Nature, whether in the form of the arctic tundra of the North Pole or the busy street-life of Manhattan, was viewed by Naturalist writers as a phenomena which necessarily challenged individual survival; a phenomena, moreover, which operated on Darwin's maxim of the "survival of the fittest." This contrasted sharply with the Romantic view, which worshipped Nature for its beauty, beneficence and self-liberating powers. In Edith Wharton's The House of Mirth, Lily Bart attempts to "survive" within the urbane "drawing-room" society she inhabits. Although Selden uses Romantic nature imagery to describe Lily, throughout the novel such Romantic imagery and its accompanying meanings are continually subverted. By simply invoking different understandings and views of "Nature," Wharton demonstrates that not only is Lily's ability to "adapt" to various environments isn't necessarily salutary, but also that flower imagery, used in an ironic fashion, captures perfectly Lily's need for "climates of luxury." It is Wharton's image of a "hot-house," however, which ultimately captures the ambiguous nature of what, to Wharton, truly is Nature.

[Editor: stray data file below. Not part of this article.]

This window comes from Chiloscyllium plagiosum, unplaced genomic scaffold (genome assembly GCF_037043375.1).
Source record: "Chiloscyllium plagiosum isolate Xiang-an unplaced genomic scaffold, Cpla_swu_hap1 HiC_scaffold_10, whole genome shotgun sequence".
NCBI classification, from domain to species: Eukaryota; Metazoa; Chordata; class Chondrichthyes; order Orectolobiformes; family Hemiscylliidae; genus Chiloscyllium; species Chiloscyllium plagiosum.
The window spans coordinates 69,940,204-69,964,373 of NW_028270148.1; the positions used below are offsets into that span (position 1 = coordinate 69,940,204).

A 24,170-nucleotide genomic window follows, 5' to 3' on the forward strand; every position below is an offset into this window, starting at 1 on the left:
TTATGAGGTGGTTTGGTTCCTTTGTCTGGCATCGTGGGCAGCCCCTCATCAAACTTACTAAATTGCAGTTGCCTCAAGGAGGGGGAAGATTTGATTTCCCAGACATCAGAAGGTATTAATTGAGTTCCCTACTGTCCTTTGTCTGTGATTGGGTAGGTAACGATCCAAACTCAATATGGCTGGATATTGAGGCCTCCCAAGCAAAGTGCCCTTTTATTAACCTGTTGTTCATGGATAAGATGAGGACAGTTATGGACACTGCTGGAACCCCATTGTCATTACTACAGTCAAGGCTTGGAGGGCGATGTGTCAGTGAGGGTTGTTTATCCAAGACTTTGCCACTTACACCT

Lily, although a city-dweller, is described by Selden as one who is intimately connected with a benevolent, life-giving Nature. He exclaims, "The attitude revealed the long slope of her slender sides, which gave a kind of wild-wood grace to her outline- as though she were a captured dryad subdued to the conventions of the drawing-room" (13). Selden's notion of Lily's "sylvan freedom" and her interconnectedness to all things "natural" is echoed later in the novel, when Lily is either described as, or compared to, a "rose," (167) an ...
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...entury Literature 44.4 (1998): 409-27.
Howard, Maureen. "On The House of Mirth." Raritan 15 (1996): 23 pp. 28 Oct. 2002 <http://proxy.govst.edu:2069/WebZ/FTFETCH>.
Howe, Irving. Edith Wharton, a Collection of Critical Essays. Englewood Cliffs: Prentice-Hall, Inc., 1962.
Lindberg, Gary H. Edith Wharton and the Novel of Manners. Charlottesville: University Press of Virginia, 1975.
Lyde, Marilyn Jones. Edith Wharton, Convention and Morality in the Work of a Novelist. Norman: University of Oklahoma Press, 1959.
Miller, Mandy. Edith Wharton Page. 19 Nov. 2002 <http://www.Kutztown.edu/faculty/Reagan.Wharton.html>.
Pizer, Donald. "The Naturalism of Edith Wharton's The House of Mirth." Twentieth Century Literature 41.2 (1995): 241-8.
Wharton, Edith. The House of Mirth. (1905) New York: Signet,. 1998.
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